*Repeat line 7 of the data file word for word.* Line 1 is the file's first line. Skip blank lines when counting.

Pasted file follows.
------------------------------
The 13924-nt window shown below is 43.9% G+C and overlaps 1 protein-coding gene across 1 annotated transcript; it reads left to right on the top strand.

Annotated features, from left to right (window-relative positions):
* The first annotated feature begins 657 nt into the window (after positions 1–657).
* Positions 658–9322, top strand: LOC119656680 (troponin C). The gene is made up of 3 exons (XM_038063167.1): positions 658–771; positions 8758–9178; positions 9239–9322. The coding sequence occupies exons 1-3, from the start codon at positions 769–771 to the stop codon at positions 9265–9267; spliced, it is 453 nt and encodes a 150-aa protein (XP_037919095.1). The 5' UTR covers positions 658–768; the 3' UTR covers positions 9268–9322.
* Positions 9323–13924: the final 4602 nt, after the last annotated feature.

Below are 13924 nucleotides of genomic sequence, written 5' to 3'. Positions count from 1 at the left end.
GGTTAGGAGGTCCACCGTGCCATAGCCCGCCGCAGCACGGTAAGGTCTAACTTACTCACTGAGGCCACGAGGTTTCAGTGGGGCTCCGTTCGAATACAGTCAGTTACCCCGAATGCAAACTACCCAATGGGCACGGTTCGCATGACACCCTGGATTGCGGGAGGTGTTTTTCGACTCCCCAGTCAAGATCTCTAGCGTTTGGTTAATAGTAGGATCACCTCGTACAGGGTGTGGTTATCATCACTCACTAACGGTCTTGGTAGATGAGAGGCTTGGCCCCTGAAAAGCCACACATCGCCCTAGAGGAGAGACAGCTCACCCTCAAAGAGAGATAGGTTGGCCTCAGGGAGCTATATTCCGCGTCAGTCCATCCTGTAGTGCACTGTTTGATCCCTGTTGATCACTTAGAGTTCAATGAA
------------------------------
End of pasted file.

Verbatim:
GGTTAGGAGGTCCACCGTGCCATAGCCCGCCGCAGCACGGTAAGGTCTAACTTACTCACTGAGGCCACGAGGTTTCAGTGGGGCTCCGTTCGAATACAGTCAGTTACCCCGAATGCAAACTACCCAATGGGCACGGTTCGCATGACACCCTGGATTGCGGGAGGTGTTTTTCGACTCCCCAGTCAAGATCTCTAGCGTTTGGTTAATAGTAGGATCACCTCGTACAGGGTGTGGTTATCATCACTCACTAACGGTCTTGGTAGATGAGAGGCTTGGCCCCTGAAAAGCCACACATCGCCCTAGAGGAGAGACAGCTCACCCTCAAAGAGAGATAGGTTGGCCTCAGGGAGCTATATTCCGCGTCAGTCCATCCTGTAGTGCACTGTTTGATCCCTGTTGATCACTTAGAGTTCAATGAA